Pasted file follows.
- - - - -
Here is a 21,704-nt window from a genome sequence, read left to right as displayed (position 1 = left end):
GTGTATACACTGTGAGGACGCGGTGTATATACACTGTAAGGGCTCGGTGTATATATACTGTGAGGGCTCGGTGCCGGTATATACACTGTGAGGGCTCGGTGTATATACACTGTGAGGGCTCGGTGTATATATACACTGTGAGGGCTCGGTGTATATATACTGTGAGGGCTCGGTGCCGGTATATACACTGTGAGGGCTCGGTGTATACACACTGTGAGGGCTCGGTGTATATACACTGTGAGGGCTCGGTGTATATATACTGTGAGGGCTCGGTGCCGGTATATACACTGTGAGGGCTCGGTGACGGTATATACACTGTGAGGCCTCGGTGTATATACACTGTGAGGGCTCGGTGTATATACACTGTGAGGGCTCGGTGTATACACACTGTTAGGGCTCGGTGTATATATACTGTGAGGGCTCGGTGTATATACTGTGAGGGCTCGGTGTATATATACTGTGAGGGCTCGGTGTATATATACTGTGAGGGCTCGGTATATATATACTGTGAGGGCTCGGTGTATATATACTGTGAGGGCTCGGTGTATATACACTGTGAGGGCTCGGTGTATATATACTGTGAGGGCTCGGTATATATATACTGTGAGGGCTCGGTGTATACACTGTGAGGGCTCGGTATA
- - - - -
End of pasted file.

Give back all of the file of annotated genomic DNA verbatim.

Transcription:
Here is a 21,704-nt window from a genome sequence, read left to right as displayed (position 1 = left end):
GTGTATACACTGTGAGGACGCGGTGTATATACACTGTAAGGGCTCGGTGTATATATACTGTGAGGGCTCGGTGCCGGTATATACACTGTGAGGGCTCGGTGTATATACACTGTGAGGGCTCGGTGTATATATACACTGTGAGGGCTCGGTGTATATATACTGTGAGGGCTCGGTGCCGGTATATACACTGTGAGGGCTCGGTGTATACACACTGTGAGGGCTCGGTGTATATACACTGTGAGGGCTCGGTGTATATATACTGTGAGGGCTCGGTGCCGGTATATACACTGTGAGGGCTCGGTGACGGTATATACACTGTGAGGCCTCGGTGTATATACACTGTGAGGGCTCGGTGTATATACACTGTGAGGGCTCGGTGTATACACACTGTTAGGGCTCGGTGTATATATACTGTGAGGGCTCGGTGTATATACTGTGAGGGCTCGGTGTATATATACTGTGAGGGCTCGGTGTATATATACTGTGAGGGCTCGGTATATATATACTGTGAGGGCTCGGTGTATATATACTGTGAGGGCTCGGTGTATATACACTGTGAGGGCTCGGTGTATATATACTGTGAGGGCTCGGTATATATATACTGTGAGGGCTCGGTGTATACACTGTGAGGGCTCGGTATA